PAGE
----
1. I think I remeber reading this comic before, Chrissy -- thanks for the revisit! :) Curious as to how you feel about "Maus" in the scheme of graphic novel availibility and enjoyability?

  2. Maus is fine. The art and story are good, not something I read or refer to with any regularity. At first I thought that the representation of Nazis as cats and Jews as mice was overly simplified and obvious -- also, it is natural for cats to hunt mice, but isn't natural for human beings to treat each other like that. Then I read something Spiegleman (sp?) said on the matter, that he drew them that way to distance himself from a traumatic situation. I can respect that.

    You can find Maus in many libraries, and it's a readable way to get aquainted with holocaust history. Certainly an important book. I really like Persepolis, a comparable historical graphic novel. But if you take these books and compare them to "Ghost World" or "Buddy Does Jersey", it's like comparing apples and oranges. I'm sure you liked the books you read in your holocaust lit class, but they're totally different than the Harry Potter series or "Catcher in the Rye" or something. Libraries should represent all genres of a medium. By the way, since librarians know about Satrapi, I notice they're starting to collect her other titles which are more humorous and literary. This is good, but other cartoonists shouldn't be ignored just because they haven't written a best selling war story.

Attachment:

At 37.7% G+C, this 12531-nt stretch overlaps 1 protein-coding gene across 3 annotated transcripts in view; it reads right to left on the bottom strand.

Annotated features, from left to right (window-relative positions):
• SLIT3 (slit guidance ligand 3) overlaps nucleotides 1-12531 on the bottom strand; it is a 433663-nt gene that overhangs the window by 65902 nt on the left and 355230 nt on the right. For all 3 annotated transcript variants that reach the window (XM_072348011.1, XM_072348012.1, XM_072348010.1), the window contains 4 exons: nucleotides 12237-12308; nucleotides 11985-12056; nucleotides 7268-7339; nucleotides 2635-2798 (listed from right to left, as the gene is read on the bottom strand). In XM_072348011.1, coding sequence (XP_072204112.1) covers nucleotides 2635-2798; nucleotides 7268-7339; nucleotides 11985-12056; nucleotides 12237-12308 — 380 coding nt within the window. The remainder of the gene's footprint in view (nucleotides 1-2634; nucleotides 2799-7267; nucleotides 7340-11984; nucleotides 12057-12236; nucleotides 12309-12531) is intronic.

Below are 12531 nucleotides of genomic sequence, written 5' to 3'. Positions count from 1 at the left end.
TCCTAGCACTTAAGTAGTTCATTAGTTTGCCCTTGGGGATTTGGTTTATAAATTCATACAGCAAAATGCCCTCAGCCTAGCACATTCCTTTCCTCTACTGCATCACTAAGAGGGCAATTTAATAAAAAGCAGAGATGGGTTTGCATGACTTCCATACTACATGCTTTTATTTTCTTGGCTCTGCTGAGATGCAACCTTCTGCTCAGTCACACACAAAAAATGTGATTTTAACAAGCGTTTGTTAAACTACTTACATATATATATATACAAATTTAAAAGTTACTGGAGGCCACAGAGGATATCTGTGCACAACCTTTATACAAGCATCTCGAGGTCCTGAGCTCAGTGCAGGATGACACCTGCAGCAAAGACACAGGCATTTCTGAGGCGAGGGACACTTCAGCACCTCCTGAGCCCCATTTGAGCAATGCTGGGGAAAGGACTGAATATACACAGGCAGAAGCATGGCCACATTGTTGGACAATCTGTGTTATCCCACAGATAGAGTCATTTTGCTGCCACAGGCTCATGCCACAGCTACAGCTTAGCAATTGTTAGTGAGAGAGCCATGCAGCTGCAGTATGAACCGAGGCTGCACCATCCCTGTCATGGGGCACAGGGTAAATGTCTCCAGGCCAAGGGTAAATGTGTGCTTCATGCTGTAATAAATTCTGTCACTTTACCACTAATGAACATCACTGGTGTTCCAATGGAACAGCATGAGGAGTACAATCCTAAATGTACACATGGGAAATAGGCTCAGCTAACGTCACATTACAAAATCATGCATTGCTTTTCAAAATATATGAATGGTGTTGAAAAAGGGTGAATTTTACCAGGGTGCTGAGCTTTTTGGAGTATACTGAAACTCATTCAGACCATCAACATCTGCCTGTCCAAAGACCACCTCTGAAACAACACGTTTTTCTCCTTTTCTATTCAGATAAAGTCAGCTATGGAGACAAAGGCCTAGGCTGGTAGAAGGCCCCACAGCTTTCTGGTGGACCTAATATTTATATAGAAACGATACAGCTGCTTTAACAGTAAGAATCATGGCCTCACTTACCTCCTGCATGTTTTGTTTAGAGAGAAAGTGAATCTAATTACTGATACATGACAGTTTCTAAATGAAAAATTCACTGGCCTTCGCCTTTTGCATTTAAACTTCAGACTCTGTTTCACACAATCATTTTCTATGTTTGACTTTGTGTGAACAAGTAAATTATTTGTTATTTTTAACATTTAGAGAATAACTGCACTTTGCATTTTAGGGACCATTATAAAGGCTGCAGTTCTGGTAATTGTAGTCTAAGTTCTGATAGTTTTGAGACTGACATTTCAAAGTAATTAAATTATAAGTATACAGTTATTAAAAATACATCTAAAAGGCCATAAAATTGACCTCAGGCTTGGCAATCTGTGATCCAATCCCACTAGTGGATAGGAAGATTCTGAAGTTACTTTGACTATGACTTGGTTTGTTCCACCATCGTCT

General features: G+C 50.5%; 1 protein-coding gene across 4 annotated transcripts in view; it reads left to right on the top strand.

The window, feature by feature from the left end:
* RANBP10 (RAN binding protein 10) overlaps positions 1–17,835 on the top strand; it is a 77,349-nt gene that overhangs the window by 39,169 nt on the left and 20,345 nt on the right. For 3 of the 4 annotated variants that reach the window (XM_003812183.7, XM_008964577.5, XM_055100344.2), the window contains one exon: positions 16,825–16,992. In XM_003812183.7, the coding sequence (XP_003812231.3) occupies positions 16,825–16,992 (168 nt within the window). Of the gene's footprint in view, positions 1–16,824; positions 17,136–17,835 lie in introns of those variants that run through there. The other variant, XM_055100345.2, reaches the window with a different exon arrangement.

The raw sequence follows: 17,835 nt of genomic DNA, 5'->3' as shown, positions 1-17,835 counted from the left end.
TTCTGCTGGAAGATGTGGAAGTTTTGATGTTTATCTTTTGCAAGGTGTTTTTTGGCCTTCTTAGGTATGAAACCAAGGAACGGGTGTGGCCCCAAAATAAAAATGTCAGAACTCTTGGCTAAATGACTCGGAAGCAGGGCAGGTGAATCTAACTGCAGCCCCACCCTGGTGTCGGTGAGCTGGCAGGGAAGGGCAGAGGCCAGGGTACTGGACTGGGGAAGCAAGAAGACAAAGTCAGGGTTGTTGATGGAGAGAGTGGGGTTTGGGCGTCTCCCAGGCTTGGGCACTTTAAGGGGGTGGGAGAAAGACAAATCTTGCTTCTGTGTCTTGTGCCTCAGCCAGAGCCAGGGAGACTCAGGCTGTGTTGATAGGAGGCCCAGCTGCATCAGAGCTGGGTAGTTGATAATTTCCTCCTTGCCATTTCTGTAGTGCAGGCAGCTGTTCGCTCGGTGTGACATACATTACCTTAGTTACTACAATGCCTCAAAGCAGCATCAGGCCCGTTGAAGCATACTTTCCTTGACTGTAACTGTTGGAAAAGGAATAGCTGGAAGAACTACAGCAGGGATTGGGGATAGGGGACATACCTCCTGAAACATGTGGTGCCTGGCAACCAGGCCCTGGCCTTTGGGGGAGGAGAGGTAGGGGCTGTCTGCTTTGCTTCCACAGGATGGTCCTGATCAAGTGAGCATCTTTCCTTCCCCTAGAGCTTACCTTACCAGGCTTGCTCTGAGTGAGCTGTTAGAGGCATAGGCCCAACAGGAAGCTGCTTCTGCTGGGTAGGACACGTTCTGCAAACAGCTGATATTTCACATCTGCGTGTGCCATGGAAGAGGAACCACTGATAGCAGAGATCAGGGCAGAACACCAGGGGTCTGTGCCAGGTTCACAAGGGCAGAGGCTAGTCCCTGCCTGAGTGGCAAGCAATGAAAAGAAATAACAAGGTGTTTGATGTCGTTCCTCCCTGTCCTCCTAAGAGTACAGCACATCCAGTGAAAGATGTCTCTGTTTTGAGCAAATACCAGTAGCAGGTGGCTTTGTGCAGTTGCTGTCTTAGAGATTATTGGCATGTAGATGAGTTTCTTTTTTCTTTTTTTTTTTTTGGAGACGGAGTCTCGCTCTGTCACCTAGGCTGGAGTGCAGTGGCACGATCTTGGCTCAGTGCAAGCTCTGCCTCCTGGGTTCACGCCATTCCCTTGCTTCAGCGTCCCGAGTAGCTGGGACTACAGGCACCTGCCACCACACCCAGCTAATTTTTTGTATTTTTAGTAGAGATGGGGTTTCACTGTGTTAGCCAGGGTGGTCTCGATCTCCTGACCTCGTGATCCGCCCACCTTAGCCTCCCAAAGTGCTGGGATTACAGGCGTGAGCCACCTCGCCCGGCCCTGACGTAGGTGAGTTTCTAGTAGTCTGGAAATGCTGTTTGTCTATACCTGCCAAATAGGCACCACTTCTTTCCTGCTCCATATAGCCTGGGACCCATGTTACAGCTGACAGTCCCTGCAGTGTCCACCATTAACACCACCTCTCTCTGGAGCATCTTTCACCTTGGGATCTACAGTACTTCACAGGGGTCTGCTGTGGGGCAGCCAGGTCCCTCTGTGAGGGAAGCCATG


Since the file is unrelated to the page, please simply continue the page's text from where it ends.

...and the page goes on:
I enjoy reading on a wide range of topics. I like reading nonfiction books about other cultures and history, but sometimes I need an escape from reality, or an inspiration for my own creativity. All these autobiographies and historical stories about war are the exact opposite of that. I'm especially sick of the dry autobiographies.